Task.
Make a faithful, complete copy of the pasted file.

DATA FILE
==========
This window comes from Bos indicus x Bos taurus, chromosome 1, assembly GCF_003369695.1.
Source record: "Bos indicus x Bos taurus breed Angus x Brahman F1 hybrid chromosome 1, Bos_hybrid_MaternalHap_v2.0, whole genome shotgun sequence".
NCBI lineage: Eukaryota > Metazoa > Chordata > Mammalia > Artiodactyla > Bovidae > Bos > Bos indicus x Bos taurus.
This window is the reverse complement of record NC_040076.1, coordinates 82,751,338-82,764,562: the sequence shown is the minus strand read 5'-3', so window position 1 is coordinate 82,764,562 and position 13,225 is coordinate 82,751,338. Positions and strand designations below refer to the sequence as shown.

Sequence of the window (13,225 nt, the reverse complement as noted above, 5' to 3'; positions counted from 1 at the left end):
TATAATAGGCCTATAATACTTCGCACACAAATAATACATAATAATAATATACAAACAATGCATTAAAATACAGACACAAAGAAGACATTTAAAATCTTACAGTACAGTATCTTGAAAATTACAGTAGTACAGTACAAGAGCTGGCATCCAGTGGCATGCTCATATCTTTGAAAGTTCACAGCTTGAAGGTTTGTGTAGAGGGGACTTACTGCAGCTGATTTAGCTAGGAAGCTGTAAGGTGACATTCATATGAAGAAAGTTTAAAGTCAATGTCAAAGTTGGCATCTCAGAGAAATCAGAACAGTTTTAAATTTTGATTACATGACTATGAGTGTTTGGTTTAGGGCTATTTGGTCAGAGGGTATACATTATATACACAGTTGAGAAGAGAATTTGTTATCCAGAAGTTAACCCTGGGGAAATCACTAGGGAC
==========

This window comes from Bos indicus x Bos taurus, chromosome 1, assembly GCF_003369695.1.
Source record: "Bos indicus x Bos taurus breed Angus x Brahman F1 hybrid chromosome 1, Bos_hybrid_MaternalHap_v2.0, whole genome shotgun sequence".
NCBI lineage: Eukaryota > Metazoa > Chordata > Mammalia > Artiodactyla > Bovidae > Bos > Bos indicus x Bos taurus.
This window is the reverse complement of record NC_040076.1, coordinates 82,751,338-82,764,562: the sequence shown is the minus strand read 5'-3', so window position 1 is coordinate 82,764,562 and position 13,225 is coordinate 82,751,338. Positions and strand designations below refer to the sequence as shown.

Sequence of the window (13,225 nt, the reverse complement as noted above, 5' to 3'; positions counted from 1 at the left end):
TATAATAGGCCTATAATACTTCGCACACAAATAATACATAATAATAATATACAAACAATGCATTAAAATACAGACACAAAGAAGACATTTAAAATCTTACAGTACAGTATCTTGAAAATTACAGTAGTACAGTACAAGAGCTGGCATCCAGTGGCATGCTCATATCTTTGAAAGTTCACAGCTTGAAGGTTTGTGTAGAGGGGACTTACTGCAGCTGATTTAGCTAGGAAGCTGTAAGGTGACATTCATATGAAGAAAGTTTAAAGTCAATGTCAAAGTTGGCATCTCAGAGAAATCAGAACAGTTTTAAATTTTGATTACATGACTATGAGTGTTTGGTTTAGGGCTATTTGGTCAGAGGGTATACATTATATACACAGTTGAGAAGAGAATTTGTTATCCAGAAGTTAACCCTGGGGAAATCACTAGGGAC